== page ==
Profit (USD) 5,041
Profit (%) 5.19%
10‑year U.S. Treasury yield (for comparison) 3.87%
For informational purposes only
USD 12‑month SOFR 4.87%
Implied EUR forward yield 2.89%

As of December 31, 2022.
SOFR = Secured Overnight Financing Rate.
For illustrative purposes only, does not represent an actual investment nor does it consider transaction costs or other fees.
Source: Bloomberg Finance L.P. Analysis by T. Rowe Price.

Hedging to Reduce Volatility

Now consider an investor looking at an emerging market local currency bond with a much higher yield—and greater volatility—than U.S. Treasuries. In this case, to hedge the volatility from currency risk would reduce the yield rather than boosting it as in the example of the French bond. Thus, an investor seeking to buy 100,000 South African bonds maturing on March 31, 2032, yielding 10.79% at a price of 85.35, would need ZAR 85,346 or USD 5,009. Assuming the investor wants to hedge all the bond exposure back to U.S. dollars, they will be able to sell the South African rand forward 12 months at an implied yield of 7.83% and effectively receive USD SOFR of 4.87% for a net cost of hedging of 2.96%. Given the yield the investor receives from owning the bond is 10.79%, the effective hedged yield is 7.83% (10.79% less 2.96%). Equivalent U.S. Treasury bonds maturing in December 2032 were yielding 3.87% on December 31, 2022. In this case, the hedged bond yields less than the unhedged bond but has much less volatility and is still greater than the U.S. Treasury bond.2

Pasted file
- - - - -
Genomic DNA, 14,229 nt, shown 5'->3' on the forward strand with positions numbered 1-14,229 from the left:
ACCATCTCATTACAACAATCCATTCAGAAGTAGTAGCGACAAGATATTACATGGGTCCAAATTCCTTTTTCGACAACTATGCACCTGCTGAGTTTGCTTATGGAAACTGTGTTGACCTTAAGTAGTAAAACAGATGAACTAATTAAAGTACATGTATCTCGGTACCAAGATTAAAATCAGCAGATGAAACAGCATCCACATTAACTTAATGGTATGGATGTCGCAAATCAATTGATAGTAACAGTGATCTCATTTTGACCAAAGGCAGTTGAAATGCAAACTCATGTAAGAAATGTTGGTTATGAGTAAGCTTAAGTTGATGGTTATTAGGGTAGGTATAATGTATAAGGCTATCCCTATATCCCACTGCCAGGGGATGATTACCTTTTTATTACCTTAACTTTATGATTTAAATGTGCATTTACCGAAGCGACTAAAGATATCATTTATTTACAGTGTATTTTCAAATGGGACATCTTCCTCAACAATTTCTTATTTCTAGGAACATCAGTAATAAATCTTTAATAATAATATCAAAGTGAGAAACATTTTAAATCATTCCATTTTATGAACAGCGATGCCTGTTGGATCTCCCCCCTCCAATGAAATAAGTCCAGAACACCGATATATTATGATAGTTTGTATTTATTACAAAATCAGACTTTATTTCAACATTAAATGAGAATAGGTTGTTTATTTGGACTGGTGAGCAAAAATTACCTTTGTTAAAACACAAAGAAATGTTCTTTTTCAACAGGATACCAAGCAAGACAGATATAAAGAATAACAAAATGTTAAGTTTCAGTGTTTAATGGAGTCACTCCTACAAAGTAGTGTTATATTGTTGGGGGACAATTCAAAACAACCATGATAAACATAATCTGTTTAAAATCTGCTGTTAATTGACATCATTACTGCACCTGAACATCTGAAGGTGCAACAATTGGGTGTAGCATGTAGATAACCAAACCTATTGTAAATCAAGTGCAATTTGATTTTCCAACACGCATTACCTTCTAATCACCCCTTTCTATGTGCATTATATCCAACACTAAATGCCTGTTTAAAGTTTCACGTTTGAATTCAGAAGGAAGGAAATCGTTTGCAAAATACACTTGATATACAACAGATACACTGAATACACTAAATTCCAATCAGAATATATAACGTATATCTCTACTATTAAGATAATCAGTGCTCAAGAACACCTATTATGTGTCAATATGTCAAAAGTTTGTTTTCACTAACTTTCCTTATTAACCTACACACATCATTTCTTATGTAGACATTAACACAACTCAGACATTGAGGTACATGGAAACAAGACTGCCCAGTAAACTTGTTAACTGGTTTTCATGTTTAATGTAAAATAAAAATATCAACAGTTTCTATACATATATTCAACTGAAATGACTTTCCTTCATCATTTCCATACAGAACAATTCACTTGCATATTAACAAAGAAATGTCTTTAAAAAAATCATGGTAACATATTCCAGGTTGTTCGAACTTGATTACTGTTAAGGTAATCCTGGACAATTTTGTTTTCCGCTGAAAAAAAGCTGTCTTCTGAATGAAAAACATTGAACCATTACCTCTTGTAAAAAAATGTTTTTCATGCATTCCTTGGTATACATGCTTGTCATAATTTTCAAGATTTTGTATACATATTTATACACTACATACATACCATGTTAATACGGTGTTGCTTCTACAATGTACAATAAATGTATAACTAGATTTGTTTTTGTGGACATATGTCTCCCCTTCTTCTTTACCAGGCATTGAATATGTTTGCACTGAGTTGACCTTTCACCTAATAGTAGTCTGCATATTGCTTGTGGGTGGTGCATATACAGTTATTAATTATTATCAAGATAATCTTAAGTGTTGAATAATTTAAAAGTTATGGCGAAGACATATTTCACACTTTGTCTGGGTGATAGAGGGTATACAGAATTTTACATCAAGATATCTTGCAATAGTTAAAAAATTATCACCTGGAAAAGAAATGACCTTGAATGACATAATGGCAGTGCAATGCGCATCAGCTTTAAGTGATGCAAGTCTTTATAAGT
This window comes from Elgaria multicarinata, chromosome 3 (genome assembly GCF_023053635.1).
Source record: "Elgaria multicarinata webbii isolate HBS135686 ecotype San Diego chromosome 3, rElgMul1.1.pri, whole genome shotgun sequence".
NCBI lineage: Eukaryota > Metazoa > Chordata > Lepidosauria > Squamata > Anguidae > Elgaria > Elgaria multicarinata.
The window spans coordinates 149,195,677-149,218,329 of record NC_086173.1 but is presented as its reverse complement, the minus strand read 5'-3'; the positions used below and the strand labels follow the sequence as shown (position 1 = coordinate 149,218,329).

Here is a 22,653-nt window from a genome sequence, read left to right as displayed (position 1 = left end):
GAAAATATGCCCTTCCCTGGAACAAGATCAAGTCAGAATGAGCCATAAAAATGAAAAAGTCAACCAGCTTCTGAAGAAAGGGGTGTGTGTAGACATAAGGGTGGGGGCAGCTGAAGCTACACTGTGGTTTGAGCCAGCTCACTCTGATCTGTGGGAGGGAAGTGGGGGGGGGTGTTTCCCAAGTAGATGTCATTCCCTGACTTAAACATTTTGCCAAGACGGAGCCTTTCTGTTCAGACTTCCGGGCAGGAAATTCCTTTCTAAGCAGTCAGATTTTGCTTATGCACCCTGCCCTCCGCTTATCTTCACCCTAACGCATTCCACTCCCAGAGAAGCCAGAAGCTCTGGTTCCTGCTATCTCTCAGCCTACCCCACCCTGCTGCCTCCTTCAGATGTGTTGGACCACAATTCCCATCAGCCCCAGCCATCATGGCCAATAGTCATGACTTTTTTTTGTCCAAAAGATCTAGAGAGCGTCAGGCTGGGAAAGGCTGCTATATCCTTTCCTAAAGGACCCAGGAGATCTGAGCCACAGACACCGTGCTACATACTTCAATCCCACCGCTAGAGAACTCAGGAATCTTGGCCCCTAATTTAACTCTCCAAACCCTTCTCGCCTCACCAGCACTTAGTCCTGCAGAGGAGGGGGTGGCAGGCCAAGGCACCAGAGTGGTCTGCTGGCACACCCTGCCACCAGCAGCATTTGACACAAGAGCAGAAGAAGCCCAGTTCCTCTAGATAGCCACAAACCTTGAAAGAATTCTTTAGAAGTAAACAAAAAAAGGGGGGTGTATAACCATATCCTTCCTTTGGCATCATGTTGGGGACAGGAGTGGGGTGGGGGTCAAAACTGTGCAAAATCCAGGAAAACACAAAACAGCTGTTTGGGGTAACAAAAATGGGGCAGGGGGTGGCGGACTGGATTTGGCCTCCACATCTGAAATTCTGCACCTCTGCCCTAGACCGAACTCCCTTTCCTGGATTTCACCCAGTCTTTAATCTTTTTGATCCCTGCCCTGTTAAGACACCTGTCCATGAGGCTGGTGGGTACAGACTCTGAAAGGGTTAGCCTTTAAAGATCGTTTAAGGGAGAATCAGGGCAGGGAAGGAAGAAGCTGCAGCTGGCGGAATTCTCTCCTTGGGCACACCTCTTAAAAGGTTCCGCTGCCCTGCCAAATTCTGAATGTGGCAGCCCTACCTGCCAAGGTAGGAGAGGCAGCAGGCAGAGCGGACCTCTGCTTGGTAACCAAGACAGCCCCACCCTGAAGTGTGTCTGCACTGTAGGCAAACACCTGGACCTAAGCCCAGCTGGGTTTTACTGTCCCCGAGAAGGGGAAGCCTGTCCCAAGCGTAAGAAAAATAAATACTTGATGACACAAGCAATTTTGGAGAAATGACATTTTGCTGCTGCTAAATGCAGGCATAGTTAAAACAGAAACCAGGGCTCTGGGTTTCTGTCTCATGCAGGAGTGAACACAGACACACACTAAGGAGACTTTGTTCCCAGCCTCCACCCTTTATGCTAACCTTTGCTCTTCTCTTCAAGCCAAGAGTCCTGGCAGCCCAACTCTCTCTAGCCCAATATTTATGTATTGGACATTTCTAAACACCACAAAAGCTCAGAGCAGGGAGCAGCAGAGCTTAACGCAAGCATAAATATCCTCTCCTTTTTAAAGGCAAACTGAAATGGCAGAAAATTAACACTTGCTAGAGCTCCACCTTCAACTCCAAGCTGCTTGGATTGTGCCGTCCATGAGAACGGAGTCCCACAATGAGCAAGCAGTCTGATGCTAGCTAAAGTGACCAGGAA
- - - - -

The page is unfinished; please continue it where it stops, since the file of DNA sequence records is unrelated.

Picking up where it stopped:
South African Six‑Year Bonds

(Fig. 2) The hedged yield is lower but helps provide stability

Par value (ZAR) 100,000
Yield 10.79%
Coupon 8.25%
Price 85.34605
USD/ZAR (Spot Rate) 17.0374
Total cost (USD) 5,009
USD/ZAR 12‑month forward rate (on December 31, 2022) 17.5407
After 12 months (assuming unchanged yields)
Price 86.33
Proceeds from sale of bond (ZAR) 94,580
Convert to USD at the forward rate 5,392
Profit (USD) 383
Profit (%) 7.64%
10‑year U.S. Treasury yield (for comparison) 3.87%
For informational purposes only
USD 12‑month SOFR 4.87%
Implied ZAR forward yield 7.83%

As of December 31, 2022.
For illustrative purposes only, does not represent an actual investment nor does it consider transaction costs or other fees.
Source: Bloomberg Finance L.P. Analysis by T. Rowe Price.

Hedged and Unhedged Foreign Bonds Offer Very Different Yields

(Fig. 3) Ten‑Year USD‑hedged sovereign bond yields